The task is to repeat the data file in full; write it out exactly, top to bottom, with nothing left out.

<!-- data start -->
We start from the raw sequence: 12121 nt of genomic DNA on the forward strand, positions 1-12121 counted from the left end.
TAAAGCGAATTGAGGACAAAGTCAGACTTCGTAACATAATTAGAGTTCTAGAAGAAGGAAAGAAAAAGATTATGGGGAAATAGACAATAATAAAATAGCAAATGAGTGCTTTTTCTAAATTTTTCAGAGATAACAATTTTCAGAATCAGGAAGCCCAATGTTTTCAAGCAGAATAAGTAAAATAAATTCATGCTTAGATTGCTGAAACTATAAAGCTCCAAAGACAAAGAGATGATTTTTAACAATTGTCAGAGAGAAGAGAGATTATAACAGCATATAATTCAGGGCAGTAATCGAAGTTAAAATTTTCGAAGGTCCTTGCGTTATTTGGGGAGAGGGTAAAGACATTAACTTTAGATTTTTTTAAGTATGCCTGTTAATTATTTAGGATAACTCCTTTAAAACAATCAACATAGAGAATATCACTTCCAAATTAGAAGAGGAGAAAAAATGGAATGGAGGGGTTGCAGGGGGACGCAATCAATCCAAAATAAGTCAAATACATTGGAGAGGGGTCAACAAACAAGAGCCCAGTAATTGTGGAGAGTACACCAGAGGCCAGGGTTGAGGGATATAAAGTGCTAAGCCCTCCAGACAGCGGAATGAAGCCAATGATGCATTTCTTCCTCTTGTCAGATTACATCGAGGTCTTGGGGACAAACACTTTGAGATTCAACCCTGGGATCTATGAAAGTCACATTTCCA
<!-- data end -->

We start from the raw sequence: 12121 nt of genomic DNA on the forward strand, positions 1-12121 counted from the left end.
TAAAGCGAATTGAGGACAAAGTCAGACTTCGTAACATAATTAGAGTTCTAGAAGAAGGAAAGAAAAAGATTATGGGGAAATAGACAATAATAAAATAGCAAATGAGTGCTTTTTCTAAATTTTTCAGAGATAACAATTTTCAGAATCAGGAAGCCCAATGTTTTCAAGCAGAATAAGTAAAATAAATTCATGCTTAGATTGCTGAAACTATAAAGCTCCAAAGACAAAGAGATGATTTTTAACAATTGTCAGAGAGAAGAGAGATTATAACAGCATATAATTCAGGGCAGTAATCGAAGTTAAAATTTTCGAAGGTCCTTGCGTTATTTGGGGAGAGGGTAAAGACATTAACTTTAGATTTTTTTAAGTATGCCTGTTAATTATTTAGGATAACTCCTTTAAAACAATCAACATAGAGAATATCACTTCCAAATTAGAAGAGGAGAAAAAATGGAATGGAGGGGTTGCAGGGGGACGCAATCAATCCAAAATAAGTCAAATACATTGGAGAGGGGTCAACAAACAAGAGCCCAGTAATTGTGGAGAGTACACCAGAGGCCAGGGTTGAGGGATATAAAGTGCTAAGCCCTCCAGACAGCGGAATGAAGCCAATGATGCATTTCTTCCTCTTGTCAGATTACATCGAGGTCTTGGGGACAAACACTTTGAGATTCAACCCTGGGATCTATGAAAGTCACATTTCCA